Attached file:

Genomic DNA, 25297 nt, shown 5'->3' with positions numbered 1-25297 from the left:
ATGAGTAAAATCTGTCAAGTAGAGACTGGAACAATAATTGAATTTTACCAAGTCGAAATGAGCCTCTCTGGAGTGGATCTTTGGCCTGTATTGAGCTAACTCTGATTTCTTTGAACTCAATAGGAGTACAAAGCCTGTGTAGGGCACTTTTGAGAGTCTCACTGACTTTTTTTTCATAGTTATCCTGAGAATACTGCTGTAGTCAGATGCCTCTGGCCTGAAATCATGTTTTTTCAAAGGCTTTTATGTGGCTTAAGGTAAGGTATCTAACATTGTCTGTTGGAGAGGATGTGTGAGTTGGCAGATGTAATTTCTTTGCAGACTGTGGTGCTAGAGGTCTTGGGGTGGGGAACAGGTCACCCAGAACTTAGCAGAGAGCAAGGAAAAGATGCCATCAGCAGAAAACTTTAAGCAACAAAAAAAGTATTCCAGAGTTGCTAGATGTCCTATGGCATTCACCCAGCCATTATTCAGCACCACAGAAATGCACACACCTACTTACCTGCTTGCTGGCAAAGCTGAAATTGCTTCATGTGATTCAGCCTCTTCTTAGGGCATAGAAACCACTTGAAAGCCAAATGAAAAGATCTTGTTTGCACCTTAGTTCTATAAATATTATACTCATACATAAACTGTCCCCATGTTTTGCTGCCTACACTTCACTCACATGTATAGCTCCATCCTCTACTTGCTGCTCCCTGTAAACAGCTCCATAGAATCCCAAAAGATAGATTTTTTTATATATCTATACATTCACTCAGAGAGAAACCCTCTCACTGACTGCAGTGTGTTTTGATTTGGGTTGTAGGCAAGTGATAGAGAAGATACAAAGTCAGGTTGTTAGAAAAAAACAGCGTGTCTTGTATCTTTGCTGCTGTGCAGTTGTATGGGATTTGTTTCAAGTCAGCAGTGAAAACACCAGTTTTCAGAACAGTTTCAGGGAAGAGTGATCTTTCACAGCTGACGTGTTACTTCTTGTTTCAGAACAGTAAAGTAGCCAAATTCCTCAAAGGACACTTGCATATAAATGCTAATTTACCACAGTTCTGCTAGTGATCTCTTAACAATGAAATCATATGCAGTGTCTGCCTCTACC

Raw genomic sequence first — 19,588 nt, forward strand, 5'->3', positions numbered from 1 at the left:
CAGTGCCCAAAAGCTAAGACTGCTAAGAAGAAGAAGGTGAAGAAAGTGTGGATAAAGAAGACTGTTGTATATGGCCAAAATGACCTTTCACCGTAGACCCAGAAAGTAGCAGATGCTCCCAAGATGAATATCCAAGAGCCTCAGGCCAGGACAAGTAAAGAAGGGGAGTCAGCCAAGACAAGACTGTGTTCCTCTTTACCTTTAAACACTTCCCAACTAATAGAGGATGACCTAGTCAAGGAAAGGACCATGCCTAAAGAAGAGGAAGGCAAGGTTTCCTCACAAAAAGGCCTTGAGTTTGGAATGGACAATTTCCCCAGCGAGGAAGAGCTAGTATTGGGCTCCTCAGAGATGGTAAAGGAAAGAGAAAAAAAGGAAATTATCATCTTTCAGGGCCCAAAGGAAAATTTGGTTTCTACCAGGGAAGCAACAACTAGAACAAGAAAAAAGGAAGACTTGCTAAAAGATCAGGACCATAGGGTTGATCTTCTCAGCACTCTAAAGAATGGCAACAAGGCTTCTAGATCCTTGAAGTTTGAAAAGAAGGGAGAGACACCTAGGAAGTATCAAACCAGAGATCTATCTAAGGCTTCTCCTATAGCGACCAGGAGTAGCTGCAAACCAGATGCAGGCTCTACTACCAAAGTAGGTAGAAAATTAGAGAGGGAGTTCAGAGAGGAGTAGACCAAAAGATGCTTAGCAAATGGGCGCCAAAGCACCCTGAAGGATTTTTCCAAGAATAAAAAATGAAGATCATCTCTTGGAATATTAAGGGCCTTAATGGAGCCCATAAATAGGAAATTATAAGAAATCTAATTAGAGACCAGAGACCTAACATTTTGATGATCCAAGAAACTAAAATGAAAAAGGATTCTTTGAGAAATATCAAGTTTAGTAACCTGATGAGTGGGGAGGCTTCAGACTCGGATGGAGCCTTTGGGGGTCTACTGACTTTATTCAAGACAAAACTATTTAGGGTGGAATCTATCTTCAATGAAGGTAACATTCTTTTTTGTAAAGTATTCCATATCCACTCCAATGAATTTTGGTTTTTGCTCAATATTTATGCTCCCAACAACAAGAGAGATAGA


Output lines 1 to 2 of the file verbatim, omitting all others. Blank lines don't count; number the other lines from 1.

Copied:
Genomic DNA, 25297 nt, shown 5'->3' with positions numbered 1-25297 from the left:
ATGAGTAAAATCTGTCAAGTAGAGACTGGAACAATAATTGAATTTTACCAAGTCGAAATGAGCCTCTCTGGAGTGGATCTTTGGCCTGTATTGAGCTAACTCTGATTTCTTTGAACTCAATAGGAGTACAAAGCCTGTGTAGGGCACTTTTGAGAGTCTCACTGACTTTTTTTTCATAGTTATCCTGAGAATACTGCTGTAGTCAGATGCCTCTGGCCTGAAATCATGTTTTTTCAAAGGCTTTTATGTGGCTTAAGGTAAGGTATCTAACATTGTCTGTTGGAGAGGATGTGTGAGTTGGCAGATGTAATTTCTTTGCAGACTGTGGTGCTAGAGGTCTTGGGGTGGGGAACAGGTCACCCAGAACTTAGCAGAGAGCAAGGAAAAGATGCCATCAGCAGAAAACTTTAAGCAACAAAAAAAGTATTCCAGAGTTGCTAGATGTCCTATGGCATTCACCCAGCCATTATTCAGCACCACAGAAATGCACACACCTACTTACCTGCTTGCTGGCAAAGCTGAAATTGCTTCATGTGATTCAGCCTCTTCTTAGGGCATAGAAACCACTTGAAAGCCAAATGAAAAGATCTTGTTTGCACCTTAGTTCTATAAATATTATACTCATACATAAACTGTCCCCATGTTTTGCTGCCTACACTTCACTCACATGTATAGCTCCATCCTCTACTTGCTGCTCCCTGTAAACAGCTCCATAGAATCCCAAAAGATAGATTTTTTTATATATCTATACATTCACTCAGAGAGAAACCCTCTCACTGACTGCAGTGTGTTTTGATTTGGGTTGTAGGCAAGTGATAGAGAAGATACAAAGTCAGGTTGTTAGAAAAAAACAGCGTGTCTTGTATCTTTGCTGCTGTGCAGTTGTATGGGATTTGTTTCAAGTCAGCAGTGAAAACACCAGTTTTCAGAACAGTTTCAGGGAAGAGTGATCTTTCACAGCTGACGTGTTACTTCTTGTTTCAGAACAGTAAAGTAGCCAAATTCCTCAAAGGACACTTGCATATAAATGCTAATTTACCACAGTTCTGCTAGTGATCTCTTAACAATGAAATCATATGCAGTGTCTGCCTCTACC